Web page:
Trisha Smick: Coming off an 18 year hiatus I wasn't sure which division would best serve my physique.  Upon experimenting with figure, physique and bodybuilding, it became clear that WPD is where I would thrive.  Although figure was a viable option, I lacked some of the strong classic v-taper characteristics and I wasn't able to highlight or be rewarded for my muscularity.  In bodybuilding, I simply lacked the muscle mass to be competitive.  Physique is the perfect blend of both worlds where I can be rewarded for my moderate muscularity, sharp conditioning as well as my stage presence and presentation with a choreographed routine.

Up until October 2014, I competed in only natural bodybuilding sanctions (OCB, NGA, INBF, WNBF) where polygraph/urine testing for performance enhancing drugs were routine.  In October 2014, I competed in my first NPC competition and although initially intimidated, my coach reassured me that I had all the makings to do well in the NPC.  I feel good about the NPC and I’m excited to continue my loyalty with them as I pursue my IFBB Pro Card.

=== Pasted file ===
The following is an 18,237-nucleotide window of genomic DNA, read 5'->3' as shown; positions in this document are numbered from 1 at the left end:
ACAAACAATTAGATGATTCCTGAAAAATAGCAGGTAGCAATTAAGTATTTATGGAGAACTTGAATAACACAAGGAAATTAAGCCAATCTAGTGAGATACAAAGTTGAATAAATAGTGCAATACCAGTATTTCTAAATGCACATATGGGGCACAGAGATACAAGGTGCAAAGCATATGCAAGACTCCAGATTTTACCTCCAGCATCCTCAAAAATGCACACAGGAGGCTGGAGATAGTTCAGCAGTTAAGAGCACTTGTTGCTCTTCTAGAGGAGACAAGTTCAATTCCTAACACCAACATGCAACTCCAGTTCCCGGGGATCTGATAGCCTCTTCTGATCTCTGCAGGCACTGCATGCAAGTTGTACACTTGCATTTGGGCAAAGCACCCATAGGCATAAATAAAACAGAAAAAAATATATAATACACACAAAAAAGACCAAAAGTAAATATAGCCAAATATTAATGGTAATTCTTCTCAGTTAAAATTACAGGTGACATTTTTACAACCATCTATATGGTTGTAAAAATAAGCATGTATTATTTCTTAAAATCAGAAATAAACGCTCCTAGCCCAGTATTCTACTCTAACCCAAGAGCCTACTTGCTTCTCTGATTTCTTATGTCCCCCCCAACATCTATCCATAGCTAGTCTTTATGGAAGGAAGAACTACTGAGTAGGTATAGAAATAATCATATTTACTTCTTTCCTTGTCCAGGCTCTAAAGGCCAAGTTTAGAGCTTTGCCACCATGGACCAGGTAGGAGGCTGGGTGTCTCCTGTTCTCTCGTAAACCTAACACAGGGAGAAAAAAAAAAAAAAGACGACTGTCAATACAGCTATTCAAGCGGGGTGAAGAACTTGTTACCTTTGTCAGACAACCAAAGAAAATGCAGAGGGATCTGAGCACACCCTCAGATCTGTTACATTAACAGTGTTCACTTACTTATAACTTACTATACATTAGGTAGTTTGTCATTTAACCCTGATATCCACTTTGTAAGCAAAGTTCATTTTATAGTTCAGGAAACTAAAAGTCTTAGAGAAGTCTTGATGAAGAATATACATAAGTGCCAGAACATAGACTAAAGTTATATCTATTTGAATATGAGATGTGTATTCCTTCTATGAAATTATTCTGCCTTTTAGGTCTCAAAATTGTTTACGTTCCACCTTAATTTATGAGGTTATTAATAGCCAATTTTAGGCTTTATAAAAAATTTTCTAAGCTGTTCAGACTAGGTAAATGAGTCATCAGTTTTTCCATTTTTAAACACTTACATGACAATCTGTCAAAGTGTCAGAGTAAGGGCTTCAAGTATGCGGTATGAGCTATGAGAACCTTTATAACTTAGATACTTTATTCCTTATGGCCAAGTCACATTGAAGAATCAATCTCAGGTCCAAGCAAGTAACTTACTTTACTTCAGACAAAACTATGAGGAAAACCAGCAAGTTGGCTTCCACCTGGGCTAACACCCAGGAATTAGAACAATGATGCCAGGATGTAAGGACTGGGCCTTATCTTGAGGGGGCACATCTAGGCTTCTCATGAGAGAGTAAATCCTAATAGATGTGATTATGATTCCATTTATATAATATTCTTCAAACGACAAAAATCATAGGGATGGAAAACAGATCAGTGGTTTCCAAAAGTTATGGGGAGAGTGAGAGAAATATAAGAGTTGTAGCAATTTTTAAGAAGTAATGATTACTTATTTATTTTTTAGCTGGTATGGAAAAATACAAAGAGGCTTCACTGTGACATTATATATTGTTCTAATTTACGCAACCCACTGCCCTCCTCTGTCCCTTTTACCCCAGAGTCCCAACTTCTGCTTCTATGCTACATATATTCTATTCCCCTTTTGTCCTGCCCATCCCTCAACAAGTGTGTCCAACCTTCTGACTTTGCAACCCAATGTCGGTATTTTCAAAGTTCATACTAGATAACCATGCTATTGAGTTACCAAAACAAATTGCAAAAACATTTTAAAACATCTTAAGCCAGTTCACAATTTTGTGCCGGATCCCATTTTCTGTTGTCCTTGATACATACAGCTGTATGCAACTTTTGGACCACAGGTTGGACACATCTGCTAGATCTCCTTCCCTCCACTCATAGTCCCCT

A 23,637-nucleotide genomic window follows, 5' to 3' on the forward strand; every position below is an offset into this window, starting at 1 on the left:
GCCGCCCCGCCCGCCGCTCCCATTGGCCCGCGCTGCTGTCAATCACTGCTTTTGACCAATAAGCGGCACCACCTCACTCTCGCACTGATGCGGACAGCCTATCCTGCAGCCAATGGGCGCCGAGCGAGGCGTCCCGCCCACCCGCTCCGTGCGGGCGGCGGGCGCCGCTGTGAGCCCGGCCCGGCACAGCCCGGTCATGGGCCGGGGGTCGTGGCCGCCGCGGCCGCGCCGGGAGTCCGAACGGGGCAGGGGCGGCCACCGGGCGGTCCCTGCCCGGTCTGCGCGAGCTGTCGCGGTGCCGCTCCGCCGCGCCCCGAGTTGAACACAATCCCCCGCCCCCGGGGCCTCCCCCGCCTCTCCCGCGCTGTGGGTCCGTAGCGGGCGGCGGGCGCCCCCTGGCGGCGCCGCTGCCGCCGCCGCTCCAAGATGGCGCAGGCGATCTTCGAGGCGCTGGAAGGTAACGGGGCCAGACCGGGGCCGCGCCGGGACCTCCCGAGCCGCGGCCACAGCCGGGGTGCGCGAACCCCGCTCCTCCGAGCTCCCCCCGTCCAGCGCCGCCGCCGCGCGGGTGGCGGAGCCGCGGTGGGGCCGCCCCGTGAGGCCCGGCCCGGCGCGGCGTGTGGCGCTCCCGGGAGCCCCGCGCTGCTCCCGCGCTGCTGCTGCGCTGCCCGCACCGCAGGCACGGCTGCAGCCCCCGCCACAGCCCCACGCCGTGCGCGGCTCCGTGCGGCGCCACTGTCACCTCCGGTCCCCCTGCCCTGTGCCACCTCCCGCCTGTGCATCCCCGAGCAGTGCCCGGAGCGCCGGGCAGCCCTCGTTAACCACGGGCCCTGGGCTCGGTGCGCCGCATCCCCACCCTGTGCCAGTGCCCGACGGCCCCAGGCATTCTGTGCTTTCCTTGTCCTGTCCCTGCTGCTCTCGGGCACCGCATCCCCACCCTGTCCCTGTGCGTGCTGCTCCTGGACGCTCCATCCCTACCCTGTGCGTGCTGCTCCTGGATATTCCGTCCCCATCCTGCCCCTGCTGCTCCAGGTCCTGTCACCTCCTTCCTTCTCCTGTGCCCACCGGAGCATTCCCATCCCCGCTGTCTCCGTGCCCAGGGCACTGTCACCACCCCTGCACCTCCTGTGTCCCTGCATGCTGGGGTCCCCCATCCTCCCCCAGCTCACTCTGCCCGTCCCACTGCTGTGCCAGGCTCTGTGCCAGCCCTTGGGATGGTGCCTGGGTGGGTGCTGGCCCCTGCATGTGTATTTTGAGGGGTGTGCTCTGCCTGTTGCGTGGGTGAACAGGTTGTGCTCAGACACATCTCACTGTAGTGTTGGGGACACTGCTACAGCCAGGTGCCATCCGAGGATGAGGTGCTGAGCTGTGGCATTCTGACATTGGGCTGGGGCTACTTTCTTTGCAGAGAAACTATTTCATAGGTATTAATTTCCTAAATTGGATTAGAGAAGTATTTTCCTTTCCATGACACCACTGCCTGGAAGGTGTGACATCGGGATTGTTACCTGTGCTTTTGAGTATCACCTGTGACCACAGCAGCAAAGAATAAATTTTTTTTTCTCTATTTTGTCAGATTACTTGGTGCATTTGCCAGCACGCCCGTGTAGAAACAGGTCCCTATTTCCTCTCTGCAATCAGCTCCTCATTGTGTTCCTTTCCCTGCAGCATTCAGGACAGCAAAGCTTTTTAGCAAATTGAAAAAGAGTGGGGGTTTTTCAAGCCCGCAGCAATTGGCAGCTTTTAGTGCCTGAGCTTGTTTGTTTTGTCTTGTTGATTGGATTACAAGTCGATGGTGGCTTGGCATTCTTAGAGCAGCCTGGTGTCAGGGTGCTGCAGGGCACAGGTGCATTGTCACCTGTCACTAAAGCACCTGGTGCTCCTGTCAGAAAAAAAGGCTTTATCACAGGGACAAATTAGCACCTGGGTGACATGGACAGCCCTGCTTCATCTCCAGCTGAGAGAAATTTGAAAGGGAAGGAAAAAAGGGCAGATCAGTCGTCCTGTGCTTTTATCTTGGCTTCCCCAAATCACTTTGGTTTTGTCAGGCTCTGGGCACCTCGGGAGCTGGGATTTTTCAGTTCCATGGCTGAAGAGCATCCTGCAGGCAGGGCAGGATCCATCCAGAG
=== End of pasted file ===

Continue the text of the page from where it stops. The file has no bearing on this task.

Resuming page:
Many would be surprised to learn that I have stage fright, sometimes to the point of “performance paralysis.”  I tend to experience anxiety when on stage alone as the center of attention. I’m more at ease when surrounded by other competitors; i.e., during pre-judging.  Sometimes I experience cold sweats, racing heart, loss of concentration and difficulty breathing  in varying degrees.  I work super hard on preventing this from happening and affecting my performance by calming my state of mind through positive self talk and visual imagery.